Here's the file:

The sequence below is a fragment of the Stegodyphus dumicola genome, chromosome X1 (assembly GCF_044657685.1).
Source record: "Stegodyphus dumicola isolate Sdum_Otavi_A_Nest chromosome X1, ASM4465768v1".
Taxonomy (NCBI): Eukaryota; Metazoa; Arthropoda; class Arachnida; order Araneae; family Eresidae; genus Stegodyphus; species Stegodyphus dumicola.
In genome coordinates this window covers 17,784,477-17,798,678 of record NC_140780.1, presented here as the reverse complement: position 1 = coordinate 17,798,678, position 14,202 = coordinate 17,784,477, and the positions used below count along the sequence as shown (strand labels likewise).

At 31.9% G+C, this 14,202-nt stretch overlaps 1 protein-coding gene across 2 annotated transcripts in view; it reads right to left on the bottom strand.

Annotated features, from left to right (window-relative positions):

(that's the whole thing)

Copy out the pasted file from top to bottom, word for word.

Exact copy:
The sequence below is a fragment of the Stegodyphus dumicola genome, chromosome X1 (assembly GCF_044657685.1).
Source record: "Stegodyphus dumicola isolate Sdum_Otavi_A_Nest chromosome X1, ASM4465768v1".
Taxonomy (NCBI): Eukaryota; Metazoa; Arthropoda; class Arachnida; order Araneae; family Eresidae; genus Stegodyphus; species Stegodyphus dumicola.
In genome coordinates this window covers 17,784,477-17,798,678 of record NC_140780.1, presented here as the reverse complement: position 1 = coordinate 17,798,678, position 14,202 = coordinate 17,784,477, and the positions used below count along the sequence as shown (strand labels likewise).

At 31.9% G+C, this 14,202-nt stretch overlaps 1 protein-coding gene across 2 annotated transcripts in view; it reads right to left on the bottom strand.

Annotated features, from left to right (window-relative positions):